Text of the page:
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Homework Help: Hometest help

  1. Dec 7, 2004 #1
    Hometest help (fixed)

    If i drill a hole through the center of the earth that cross the entire planet and then i drop a ball into the hole:

    1. What is going to be the speed of the ball at the other end of the planet?

    2. How much time is going to take the ball of going from one end to another?

    When the ball reach the core there will be a balance in forces and the kinetic energy will transform in potential energy again, thats why the ball will move to the other end of the planet and not stop in the core.

    I think the speed at the end of the planet is going to be 0 m/s because it would had reached a max altitude and the gravity will pull the ball down the hole again.

    I'm still having problems finding the time, i think it has to do with gravitational attractions.

    Any help will be welcome.
    Last edited: Dec 7, 2004
  2. jcsd
  3. Dec 8, 2004 #2


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    If the mass of the Earth were distributed uniformly throughout its volume then the local acceleration due to gravity varies linearly with distance from the center so that

    [tex]g(r) = g(r = R) \frac {r}{R}[/tex]

    where R is the radius of the Earth and r is the distance from the center. In other words, the motion of the object you drop will be like a harmonic oscillator whose frequency is

    [tex]\omega = \sqrt {\frac {g(r = R)}{R}}[/tex]
    Last edited: Dec 8, 2004
  4. Dec 8, 2004 #3
    we haven't talked about frequency yet.

    Can i use thos forumla to find time:

    t^2 = 2h/g ?
  5. Dec 8, 2004 #4


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    The first problem should be trivial: what is the difference in potential energy at the two ends of the hole? What does that tell you about the kinetic energy of the ball?

    "Can i use thos forumla to find time:

    t^2 = 2h/g ?"

    Since you didn't mention "h" in your original post, I have no idea!

    Assuming that the earth is uniformly dense (which isn't true!) with mass M and radius R, its density is 3M/(4 pi R3). Taking r to be the distance from the center of the earth at each point on the hole, the mass below the ball is M(r/R)3 so the acceleration due to gravity is GM(r/Rsup3). Taking g to be the acceleration at the surface of the earth, that means that the acceleration of the ball at distance r from the center of the earth is gr. You will need to solve the differential equation r"= -gr for r(t) with r(0)= R, r'(0)= 0 and then set that equal to R.
  6. Dec 8, 2004 #5
    Man, i'm having real trouble understanding this.
    Ok, I have:

    Mass of Earth= 5.974 * 10 ^24 Kg
    R of Earth = 6. 374 * 10 ^ 6 m
    G = 6.67 * 10 ^ -11
    diameter of Earth = 1.27 *10^7 m

    I need to know the speed the ball use to go from one end of the hole to the other end. I thought the speed was 0 m/s but i think i'm wrong.

    I think that with: [tex]V= \sqrt {2gd} [/tex]

    Now i have to look for the time it takes the ball to travel from one point to the other. So the ball is going to pass Earth's core. I don't think there is any height in this problem, i don't know why i gave you that formula.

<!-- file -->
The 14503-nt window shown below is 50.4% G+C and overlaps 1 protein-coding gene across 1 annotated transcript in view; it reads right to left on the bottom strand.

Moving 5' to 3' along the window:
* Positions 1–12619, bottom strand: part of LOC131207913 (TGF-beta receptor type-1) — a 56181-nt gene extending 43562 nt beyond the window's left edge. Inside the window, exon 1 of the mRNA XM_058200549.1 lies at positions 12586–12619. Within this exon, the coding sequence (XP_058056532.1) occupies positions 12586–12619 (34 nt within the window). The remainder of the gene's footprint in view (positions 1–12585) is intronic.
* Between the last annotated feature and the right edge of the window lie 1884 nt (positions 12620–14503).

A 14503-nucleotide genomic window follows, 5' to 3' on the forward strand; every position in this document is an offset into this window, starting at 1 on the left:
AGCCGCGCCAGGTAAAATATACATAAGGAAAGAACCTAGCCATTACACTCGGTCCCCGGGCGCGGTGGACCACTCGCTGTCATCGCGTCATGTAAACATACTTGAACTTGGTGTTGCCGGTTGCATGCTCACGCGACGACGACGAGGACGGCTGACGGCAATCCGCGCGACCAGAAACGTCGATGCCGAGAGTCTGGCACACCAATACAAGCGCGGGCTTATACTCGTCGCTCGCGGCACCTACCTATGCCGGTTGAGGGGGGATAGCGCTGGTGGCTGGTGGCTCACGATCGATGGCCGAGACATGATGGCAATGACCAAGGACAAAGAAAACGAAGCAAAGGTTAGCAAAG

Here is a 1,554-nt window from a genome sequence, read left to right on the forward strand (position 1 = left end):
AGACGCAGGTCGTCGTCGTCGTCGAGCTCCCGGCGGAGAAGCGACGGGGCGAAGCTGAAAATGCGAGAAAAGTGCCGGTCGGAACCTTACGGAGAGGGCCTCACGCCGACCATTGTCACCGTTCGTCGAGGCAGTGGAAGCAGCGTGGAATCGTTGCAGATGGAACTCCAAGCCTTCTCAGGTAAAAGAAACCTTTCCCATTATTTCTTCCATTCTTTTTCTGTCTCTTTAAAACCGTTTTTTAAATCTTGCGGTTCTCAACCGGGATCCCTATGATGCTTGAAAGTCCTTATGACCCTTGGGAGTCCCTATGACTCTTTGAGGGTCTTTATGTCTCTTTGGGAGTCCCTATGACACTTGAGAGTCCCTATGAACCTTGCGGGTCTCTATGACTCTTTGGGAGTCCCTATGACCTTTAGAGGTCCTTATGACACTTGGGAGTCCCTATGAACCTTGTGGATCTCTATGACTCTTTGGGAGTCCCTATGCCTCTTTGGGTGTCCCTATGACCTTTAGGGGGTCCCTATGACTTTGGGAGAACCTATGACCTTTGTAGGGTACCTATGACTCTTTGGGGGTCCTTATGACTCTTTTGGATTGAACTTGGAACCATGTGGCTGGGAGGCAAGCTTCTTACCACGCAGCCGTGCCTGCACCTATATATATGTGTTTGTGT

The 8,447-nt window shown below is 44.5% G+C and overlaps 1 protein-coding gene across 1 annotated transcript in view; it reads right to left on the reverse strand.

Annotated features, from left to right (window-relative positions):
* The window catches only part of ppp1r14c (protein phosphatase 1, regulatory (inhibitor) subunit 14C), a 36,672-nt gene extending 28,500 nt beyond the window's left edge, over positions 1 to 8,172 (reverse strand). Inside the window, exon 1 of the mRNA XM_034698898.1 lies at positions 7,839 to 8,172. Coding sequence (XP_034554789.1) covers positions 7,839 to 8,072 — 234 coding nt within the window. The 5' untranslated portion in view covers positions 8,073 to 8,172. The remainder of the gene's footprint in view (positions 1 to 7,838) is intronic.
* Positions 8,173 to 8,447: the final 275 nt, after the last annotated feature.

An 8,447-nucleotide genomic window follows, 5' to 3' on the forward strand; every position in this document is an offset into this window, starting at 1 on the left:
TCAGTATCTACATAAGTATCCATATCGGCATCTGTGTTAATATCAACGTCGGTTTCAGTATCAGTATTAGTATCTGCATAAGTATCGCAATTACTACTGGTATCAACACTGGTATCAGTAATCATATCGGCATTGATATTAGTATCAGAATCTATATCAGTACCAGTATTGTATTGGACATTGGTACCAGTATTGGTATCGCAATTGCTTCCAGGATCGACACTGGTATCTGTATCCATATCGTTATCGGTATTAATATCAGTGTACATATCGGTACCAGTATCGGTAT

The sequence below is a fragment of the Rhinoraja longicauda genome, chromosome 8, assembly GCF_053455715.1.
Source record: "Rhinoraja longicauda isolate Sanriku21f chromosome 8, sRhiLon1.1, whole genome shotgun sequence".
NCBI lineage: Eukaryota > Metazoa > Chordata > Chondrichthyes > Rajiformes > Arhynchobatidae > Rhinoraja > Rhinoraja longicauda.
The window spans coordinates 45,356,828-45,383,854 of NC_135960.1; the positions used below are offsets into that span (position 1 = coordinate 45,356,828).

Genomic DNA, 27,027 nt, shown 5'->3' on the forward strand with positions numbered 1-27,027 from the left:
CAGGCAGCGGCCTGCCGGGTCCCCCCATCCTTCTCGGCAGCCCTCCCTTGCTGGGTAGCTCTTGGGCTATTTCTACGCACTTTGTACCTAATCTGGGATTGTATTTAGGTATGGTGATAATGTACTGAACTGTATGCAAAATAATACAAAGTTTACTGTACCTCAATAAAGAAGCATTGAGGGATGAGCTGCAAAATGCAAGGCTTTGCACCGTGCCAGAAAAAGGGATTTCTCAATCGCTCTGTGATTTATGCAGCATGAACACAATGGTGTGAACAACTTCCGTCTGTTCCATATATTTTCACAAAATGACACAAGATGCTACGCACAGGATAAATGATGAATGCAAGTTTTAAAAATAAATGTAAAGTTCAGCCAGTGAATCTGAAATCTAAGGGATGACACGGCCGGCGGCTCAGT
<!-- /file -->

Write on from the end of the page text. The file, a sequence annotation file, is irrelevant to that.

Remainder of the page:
One point i want to clear is that r = R.
    The proffesor told me that we need to use earth's diameter to find time.

    If there is something wrong with something i said, please correct me.
    I'm lost, please help. :(
    Last edited: Dec 8, 2004
  7. Dec 8, 2004 #6


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    Let's try it this way. Energy conservation gives you

    [tex]v^2 = \frac {g_0}{R}(R^2 - r^2)[/tex]

    so that

    [tex]\frac {dr}{dt} = - \sqrt { \frac {g_0}{R} (R^2 - r^2)}}[/tex]

    where [itex]g_0[/itex] is the acceleration due to gravity at the Earth's surface. Can you determine (integrate!) from that the time it takes for r to go from R to 0? If so, then just double it to find the time to cross from one side to the other.
  8. Dec 8, 2004 #7
    The acceleration due to gravity is 9.8 m/s?

    R is the radius of Earth, and r is the radius between the object and the Earth's core, right? So r = R.

    Am i right? :confused:
  9. Dec 8, 2004 #8


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    Leave any assumptions/speculations aside and do what Tide asked u to do.It' s the only way to find the answer.Solving that simple 1-st order ODE.
    You should thank him for showing about 90% of the problem,not question his logics.That's bacause HE IS RIGHT.

  10. Dec 8, 2004 #9
    i know he is right, i'm just confused in the values i need to use. Because if R = r then (R^2 - r ^ 2) = 0, so why adding it in the formula?
    I just want to be 100% sure that what i'm doing is right.

    But i know Tide knows exactly what he is talking about, but i'm a "n00b" in physics and it's hard for me to understand all this things. <_>
  11. Dec 8, 2004 #10


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    Have you had any calculus at all?
  12. Dec 9, 2004 #11

    Physics is the hardest subject probably to major in. Thank god I majored in Math. I don't think I could handle all of the problems I have seen via this site.
  13. Dec 9, 2004 #12
    yes, Calculus I. But math is not my strength, so i have to survive. In other hand, Chemistry I and II was very easy for me.

    Thankfully, Physics I and II are the last math classes i have to take :biggrin:
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